Jayla said...

Ha ha, this was a good one. I especially liked the first picture, the last sentence, and the one listing the assorted colors and patterns of piggies. :)

Anonymous said...

Great post. You captured some awesome pictures. I have to agree the first photo is my favorite.

Chase Davis said...

We have a feral hog problem in Missouri. People released them on government and private land and then illegally charged people to hunt them. The Missouri Department of Conservation urges hunters and landowners to shoot hogs on site, any time of year, with out permit, unless it is deer season, then you must have a deer permit while hunting hogs. They have even radio collared hogs to locate herds to eradicate them; they are damaging some endangered species of plants that some other animals rely on.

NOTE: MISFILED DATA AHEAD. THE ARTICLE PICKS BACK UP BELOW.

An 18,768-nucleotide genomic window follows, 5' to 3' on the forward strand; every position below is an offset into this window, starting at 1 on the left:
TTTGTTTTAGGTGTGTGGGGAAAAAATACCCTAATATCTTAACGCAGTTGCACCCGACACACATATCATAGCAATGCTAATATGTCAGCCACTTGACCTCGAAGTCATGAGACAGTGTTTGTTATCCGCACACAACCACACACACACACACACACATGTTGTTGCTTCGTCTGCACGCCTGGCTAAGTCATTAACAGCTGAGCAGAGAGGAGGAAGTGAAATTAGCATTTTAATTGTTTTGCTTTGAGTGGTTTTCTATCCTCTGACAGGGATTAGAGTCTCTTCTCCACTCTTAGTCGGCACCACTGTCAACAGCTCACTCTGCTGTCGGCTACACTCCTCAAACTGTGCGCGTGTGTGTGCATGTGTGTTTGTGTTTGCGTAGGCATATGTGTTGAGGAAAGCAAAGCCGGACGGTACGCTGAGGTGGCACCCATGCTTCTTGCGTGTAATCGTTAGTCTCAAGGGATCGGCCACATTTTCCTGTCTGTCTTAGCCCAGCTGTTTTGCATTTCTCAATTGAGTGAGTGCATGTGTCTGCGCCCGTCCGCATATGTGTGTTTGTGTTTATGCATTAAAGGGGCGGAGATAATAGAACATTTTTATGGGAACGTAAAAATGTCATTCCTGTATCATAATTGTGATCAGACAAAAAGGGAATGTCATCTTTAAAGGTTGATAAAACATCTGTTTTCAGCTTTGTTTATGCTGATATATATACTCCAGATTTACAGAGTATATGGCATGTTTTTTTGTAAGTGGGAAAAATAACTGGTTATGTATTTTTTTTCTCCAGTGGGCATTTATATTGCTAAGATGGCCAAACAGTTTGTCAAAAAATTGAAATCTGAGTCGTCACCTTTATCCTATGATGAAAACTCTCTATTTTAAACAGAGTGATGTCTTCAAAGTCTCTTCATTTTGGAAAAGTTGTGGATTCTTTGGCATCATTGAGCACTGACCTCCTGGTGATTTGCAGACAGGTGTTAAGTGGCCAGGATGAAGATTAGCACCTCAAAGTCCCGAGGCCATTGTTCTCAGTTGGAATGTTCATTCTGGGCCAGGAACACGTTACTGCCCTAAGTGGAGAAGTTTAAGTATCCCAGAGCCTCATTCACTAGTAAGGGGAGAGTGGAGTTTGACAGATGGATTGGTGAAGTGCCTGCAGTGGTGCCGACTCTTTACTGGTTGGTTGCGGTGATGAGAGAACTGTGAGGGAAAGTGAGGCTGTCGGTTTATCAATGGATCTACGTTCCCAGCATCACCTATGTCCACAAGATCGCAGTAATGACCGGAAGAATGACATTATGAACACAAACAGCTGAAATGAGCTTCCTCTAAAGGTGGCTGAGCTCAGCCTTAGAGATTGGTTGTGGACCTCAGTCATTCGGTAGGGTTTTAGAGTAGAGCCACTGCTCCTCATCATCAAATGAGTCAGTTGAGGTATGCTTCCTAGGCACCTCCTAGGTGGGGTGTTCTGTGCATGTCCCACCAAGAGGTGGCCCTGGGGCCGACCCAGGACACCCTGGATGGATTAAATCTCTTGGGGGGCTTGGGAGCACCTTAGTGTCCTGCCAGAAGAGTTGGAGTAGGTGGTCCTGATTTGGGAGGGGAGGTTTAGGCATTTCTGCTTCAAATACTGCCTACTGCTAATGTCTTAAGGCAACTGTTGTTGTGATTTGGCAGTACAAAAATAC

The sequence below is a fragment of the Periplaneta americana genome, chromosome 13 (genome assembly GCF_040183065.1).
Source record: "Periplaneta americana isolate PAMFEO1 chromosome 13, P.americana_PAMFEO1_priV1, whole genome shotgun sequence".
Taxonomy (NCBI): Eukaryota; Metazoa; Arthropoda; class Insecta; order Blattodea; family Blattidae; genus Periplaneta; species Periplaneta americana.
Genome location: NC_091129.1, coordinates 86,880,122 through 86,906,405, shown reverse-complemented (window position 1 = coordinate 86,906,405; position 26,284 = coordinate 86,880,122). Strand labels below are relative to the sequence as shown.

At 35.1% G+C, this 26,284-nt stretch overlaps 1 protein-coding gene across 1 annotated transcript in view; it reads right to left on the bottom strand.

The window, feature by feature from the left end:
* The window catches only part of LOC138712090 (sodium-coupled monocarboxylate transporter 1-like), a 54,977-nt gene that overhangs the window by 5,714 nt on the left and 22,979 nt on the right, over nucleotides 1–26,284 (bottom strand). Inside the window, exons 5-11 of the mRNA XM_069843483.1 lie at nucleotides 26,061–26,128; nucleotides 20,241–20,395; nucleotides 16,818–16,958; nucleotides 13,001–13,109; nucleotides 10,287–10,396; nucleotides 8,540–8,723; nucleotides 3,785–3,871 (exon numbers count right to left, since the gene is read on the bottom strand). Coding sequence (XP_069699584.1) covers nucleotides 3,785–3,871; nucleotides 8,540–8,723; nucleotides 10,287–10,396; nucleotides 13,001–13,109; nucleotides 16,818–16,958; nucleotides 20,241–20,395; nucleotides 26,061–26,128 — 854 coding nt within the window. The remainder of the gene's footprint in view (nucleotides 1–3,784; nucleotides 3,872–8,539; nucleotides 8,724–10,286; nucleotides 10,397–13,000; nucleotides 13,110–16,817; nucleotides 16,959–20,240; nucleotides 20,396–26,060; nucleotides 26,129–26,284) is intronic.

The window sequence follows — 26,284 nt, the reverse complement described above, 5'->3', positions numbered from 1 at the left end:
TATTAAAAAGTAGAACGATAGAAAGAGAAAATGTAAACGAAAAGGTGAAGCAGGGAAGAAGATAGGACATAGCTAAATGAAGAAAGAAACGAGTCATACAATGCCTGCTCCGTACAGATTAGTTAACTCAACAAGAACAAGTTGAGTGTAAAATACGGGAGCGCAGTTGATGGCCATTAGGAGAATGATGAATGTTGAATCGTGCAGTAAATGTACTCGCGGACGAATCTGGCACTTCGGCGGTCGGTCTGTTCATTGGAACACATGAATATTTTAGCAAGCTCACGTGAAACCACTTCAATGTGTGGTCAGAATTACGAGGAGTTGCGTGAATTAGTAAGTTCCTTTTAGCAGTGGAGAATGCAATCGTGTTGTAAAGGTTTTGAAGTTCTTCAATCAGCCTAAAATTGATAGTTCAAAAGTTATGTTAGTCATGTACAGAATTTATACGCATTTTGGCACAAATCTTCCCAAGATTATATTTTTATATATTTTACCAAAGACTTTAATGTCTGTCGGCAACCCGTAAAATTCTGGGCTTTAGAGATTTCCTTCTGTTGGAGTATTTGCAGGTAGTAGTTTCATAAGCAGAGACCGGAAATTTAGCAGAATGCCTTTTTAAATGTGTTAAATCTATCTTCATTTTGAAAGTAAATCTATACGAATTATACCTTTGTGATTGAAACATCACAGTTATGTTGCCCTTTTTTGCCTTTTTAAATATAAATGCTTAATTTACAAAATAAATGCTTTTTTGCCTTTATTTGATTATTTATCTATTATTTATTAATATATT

Anonymous said...

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CTS said...

waaay off subject... but I noticed your comment about "Goodnight Mr Firefly". I used to have that book/toy when I was little... and my dad would read it too me... I would LOVE to know the name of the book/story... so I can find it somewhere.

All I remember is the ending
"Goodnight Mr Firefly" "Gooooodnight"

Do you know the name of the story?

Keith Giles said...

I would also REALLY REALLY love to know the name of that book because I have been searching for it for years: "Good night Mr. Firefly!"

Camera Trap Codger said...

Gees, I wish I remembered. My wife says it might have been by a Scandinavian writer... "Carl something". But I'm just not sure. I agree -- it was quite amusing but at the same time relaxed the kids before bedtime. Sorry I can't be of more help.